In April, 1782 the main trustee, "knowing worthy qualities" doctor F.P. Freze, suggested to appoint him the ober-director in hope that the doctor will be able to reduce mortality of children. F.P. Freze met expectations and became, perhaps, the most attractive figure among the St. Petersburg trustees. At the same time it had obstinate character. F.P. Freze soon found large shortage. It turned out that the cashier K. Prinze since 1778 stole over 170 thousand rubles. The house was also judicial authority for employees. F.P. Freze achieved return of nearly 100 thousand rubles, about the others of "absolutely lost" 74 thousand presented to council. Being guided by I.I. Betsky's opinion, trustees considered that heads and accountants take collective responsibility for theft, and decided: "Having brought together them, to raschislit the sums and to receive from them autographic obligations on a payment of popushchenny stealing by Prinze". "The first responsible" for thefts declared I.I. Moller (it is begun — nearly 19 thousand rubles). Other members of a meeting should have brought in cash desk from 18700 rub to 140 rub. Fined filled up council with justifications. In the summer of 1784 the general meeting, contrary to I.I. Betsky's opinion, excluded the stolen sum from accounts books. Criminals and popustitel got off with a fright, and F.P. Freze got an award [6]. In March, 1785 as a result of the conflict with I.I. Betsky of F.P. Freze left. Soon in the St. Petersburg house there was a new chief — the collegiate adviser E.A. Kirshbaum who was earlier consisting under supervision of the honorary philanthropist prince A.A. Vyazemsky in an expedition about state revenues.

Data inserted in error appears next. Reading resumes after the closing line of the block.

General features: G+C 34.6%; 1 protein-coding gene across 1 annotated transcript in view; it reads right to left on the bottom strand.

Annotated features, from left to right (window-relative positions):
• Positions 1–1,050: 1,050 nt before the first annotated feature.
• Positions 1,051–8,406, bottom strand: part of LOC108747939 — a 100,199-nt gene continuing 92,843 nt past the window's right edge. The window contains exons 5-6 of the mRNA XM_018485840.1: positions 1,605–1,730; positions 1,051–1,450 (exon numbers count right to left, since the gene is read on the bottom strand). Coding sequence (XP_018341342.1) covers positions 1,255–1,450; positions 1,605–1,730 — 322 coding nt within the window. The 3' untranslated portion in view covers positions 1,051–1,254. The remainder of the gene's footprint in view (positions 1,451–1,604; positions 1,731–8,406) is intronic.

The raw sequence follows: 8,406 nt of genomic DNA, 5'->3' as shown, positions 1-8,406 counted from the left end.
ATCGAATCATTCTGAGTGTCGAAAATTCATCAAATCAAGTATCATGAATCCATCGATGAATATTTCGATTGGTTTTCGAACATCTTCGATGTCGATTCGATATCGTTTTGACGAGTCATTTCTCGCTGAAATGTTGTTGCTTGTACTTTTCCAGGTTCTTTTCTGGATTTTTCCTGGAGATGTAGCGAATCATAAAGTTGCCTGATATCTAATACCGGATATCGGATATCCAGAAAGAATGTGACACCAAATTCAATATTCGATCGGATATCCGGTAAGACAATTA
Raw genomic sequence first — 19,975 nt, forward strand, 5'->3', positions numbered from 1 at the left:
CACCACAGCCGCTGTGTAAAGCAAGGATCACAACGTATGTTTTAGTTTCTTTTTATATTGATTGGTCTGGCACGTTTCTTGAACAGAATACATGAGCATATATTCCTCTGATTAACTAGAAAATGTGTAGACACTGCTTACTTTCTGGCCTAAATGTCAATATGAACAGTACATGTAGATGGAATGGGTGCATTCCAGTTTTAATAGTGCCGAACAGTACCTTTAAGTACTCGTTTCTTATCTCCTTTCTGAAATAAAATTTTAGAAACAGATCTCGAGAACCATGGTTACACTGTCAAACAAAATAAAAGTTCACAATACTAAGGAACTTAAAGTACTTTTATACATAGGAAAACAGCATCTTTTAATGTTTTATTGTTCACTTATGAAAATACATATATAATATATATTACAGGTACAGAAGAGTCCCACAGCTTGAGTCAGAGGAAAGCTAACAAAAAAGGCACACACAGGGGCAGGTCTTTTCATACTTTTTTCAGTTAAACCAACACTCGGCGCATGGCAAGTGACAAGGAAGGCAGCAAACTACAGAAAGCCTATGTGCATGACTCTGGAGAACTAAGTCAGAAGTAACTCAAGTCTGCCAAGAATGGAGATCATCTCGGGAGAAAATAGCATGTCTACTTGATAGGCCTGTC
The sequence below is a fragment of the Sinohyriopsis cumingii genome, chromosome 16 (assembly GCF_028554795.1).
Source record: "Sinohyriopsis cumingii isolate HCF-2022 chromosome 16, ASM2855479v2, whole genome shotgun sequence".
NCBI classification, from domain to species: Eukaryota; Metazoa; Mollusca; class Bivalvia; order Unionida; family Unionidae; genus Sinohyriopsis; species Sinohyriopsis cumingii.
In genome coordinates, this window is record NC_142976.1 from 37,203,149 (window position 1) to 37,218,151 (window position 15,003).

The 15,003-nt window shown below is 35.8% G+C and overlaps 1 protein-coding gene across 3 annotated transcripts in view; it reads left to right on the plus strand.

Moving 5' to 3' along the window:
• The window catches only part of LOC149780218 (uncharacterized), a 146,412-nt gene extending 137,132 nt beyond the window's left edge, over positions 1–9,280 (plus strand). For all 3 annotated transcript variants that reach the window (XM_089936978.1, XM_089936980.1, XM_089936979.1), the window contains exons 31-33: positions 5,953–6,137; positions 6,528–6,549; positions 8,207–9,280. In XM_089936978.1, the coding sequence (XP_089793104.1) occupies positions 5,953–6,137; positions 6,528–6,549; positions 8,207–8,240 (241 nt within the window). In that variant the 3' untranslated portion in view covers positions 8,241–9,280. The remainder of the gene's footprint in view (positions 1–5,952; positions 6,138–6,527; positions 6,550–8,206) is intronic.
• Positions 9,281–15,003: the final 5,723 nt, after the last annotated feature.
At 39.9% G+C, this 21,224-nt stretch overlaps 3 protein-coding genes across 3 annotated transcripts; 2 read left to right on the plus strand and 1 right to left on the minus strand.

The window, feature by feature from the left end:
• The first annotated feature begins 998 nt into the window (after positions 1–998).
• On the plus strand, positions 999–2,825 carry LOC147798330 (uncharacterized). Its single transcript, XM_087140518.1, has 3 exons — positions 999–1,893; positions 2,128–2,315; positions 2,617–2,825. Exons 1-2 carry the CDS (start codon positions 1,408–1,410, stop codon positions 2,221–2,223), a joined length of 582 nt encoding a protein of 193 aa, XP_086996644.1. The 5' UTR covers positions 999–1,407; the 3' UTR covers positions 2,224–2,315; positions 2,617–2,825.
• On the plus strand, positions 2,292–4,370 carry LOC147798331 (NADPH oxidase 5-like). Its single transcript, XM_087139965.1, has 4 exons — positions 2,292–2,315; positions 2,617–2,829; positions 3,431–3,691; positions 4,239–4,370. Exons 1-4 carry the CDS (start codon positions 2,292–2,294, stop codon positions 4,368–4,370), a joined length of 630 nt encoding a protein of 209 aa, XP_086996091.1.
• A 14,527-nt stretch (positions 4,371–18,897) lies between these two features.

By the beginning of the 1790th the situation in both houses did not suit the main trustee. On May 31, 1790, having used that from the beginning of the Russo-Turkish war almost all honourable philanthropists left to the battlefield, and general meetings became impossible,